Put the words “Internet studies” into a Google search and one of the top choices will be the Berglund Center for Internet Studies at Pacific University in Oregon.
After 10 years on the Forest Grove campus, the Center has developed an international following and is one of the most prominent institutions in the U.S. related to the study of the Internet and its impact on society, according to Jeffrey Barlow, the director, and Theresa Floyd, the program coordinator. Barlow is also a professor of history at Pacific. The Center.
Founded with an endowment in 2000 by alumni Mary (B.S. ’58) and James (O.D. ’60) Berglund, the center provides a host of programs related to the impact of electronic media and the Internet on all aspects of life.
Housed in the basement of the Berglund Hall, the center provides a variety of avenues to Pacific students, faculty and staff and other interested people from the around the world to study and research the Internet’s impact.
The center sponsors six Roundtable presentations every year, bringing experts on some of the Internet’s recent developments to campus to speak. Last year’s presentations included topics such as cloud computing, social media and how businesses can use it, use of the Kindle reader in the classroom, and adoption of health information and electronic technology, among others.
One of the center’s missions, notes Floyd, is to ‘offer students the experiences, in a professional environment, that they wouldn’t get anywhere else.” Each year, an internship award of $5,000 is divided among four students who are offered an opportunity to explore various aspects of the Internet.The award is renewable for four years so there are usually three to four student fellows in residence each year.
In addition, the center annually employs around 15 students from many different academic disciplines. They work on several different projects, including publication of the Interface, the Berglund Center’s online journal, as well as videos of the Roundtable presentations, DVDs, on-demand book publication and other projects.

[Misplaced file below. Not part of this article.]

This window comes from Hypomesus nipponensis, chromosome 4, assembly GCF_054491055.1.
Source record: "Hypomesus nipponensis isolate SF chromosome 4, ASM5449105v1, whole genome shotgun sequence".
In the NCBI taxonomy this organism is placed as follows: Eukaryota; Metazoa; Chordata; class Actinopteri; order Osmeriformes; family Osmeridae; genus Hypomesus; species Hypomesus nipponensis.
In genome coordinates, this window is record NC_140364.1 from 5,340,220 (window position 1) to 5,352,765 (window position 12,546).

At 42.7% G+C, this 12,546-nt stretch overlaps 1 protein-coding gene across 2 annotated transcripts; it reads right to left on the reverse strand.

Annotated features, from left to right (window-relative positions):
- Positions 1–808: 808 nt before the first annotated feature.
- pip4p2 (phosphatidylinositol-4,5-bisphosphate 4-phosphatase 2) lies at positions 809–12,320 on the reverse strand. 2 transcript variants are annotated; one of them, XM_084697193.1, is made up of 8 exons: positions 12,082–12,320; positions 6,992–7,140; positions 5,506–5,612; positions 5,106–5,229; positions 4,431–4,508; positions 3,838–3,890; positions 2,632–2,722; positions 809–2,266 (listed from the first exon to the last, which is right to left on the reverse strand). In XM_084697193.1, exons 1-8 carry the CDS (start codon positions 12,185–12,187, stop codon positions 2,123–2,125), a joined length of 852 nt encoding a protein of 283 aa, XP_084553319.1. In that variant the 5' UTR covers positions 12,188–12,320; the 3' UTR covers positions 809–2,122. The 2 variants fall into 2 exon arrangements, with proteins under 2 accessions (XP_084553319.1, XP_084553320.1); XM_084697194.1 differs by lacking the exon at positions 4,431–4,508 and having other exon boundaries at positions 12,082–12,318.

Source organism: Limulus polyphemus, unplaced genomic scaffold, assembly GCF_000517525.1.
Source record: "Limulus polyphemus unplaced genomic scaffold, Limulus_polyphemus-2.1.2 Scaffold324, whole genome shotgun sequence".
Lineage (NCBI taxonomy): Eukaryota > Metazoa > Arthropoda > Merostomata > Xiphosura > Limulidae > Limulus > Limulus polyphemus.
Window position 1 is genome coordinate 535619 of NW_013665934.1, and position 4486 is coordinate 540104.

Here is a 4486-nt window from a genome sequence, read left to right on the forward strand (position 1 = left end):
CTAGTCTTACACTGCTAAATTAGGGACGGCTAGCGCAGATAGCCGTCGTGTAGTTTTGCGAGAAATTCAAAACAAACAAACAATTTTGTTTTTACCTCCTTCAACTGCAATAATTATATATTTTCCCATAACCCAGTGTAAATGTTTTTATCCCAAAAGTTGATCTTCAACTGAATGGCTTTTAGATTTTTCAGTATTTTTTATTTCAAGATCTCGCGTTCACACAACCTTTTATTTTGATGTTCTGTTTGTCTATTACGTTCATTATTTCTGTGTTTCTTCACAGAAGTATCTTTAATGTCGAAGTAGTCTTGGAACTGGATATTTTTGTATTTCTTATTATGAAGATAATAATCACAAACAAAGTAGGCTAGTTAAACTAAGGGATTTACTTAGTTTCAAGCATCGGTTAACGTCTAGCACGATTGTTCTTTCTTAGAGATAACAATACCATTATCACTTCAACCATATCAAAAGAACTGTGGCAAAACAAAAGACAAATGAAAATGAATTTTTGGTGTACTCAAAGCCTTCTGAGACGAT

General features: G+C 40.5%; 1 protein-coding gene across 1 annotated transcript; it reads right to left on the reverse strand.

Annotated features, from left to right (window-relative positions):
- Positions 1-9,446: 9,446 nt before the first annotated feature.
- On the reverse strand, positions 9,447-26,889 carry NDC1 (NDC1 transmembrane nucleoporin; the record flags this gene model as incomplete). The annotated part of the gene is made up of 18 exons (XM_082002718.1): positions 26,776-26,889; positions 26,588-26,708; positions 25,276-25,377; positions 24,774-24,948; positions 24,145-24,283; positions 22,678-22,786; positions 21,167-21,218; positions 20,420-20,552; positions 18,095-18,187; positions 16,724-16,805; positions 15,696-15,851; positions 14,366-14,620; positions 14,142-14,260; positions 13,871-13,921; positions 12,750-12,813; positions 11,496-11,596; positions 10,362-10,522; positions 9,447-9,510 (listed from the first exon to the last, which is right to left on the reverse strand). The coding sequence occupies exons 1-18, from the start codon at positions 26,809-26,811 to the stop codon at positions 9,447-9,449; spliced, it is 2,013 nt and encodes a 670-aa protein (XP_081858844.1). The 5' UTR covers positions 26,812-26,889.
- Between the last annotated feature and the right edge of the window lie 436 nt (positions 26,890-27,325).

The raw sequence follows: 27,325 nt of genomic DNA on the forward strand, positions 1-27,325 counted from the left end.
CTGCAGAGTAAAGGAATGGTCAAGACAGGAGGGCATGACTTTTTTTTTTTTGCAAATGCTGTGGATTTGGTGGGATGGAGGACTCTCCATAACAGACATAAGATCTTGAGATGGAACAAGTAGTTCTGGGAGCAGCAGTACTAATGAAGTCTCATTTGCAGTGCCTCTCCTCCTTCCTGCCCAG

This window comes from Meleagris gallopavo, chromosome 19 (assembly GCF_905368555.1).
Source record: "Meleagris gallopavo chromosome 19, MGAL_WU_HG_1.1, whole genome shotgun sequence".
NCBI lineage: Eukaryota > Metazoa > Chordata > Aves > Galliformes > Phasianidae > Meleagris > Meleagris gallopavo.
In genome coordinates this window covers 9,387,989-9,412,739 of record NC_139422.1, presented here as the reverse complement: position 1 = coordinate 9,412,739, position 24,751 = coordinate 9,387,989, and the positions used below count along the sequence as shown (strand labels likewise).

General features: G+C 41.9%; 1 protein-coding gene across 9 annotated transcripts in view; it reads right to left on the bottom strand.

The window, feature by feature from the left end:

Over the last 10 years, more than 100 students have been involved with the center. As a result of their work, many have gone on to professions in organizations such as the National Security Agency, Google, Intel and Oregon Public Broadcasting, among many others, notes Barlow.
The Berglund Center also offers fellowships for staff and faculty for research related to the use of the Internet. Some 21 fellows have been funded in the last 10 years. Information on the recipients and their works can be found at http://bcis.pacificu.edu/journal/fellows.
Besides his position as director of the Berglund Center, Barlow teaches Asian history for the College of Arts & Sciences and holds the Matsushita Chair for Asian Studies. His expertise and relationships with China has brought many interesting opportunities and projects to the center.
“We are the first in the world to do online classes in China in real time,” says Barlow. The Center has a relationship with Wenzhou Medical College and Barlow says that in the future, the center hopes to facilitate real-time online courses in business and health science disciplines.
Graduating students from Pacific have taughtEnglish in China through a program facilitated by Barlow. In the last five years some 30 graduates have participated in the program, says Barlow. In addition,through the relationships crafted in the program, six Chinese scholars have come to Pacific to participate in the master’s of education program offered by the College of Education.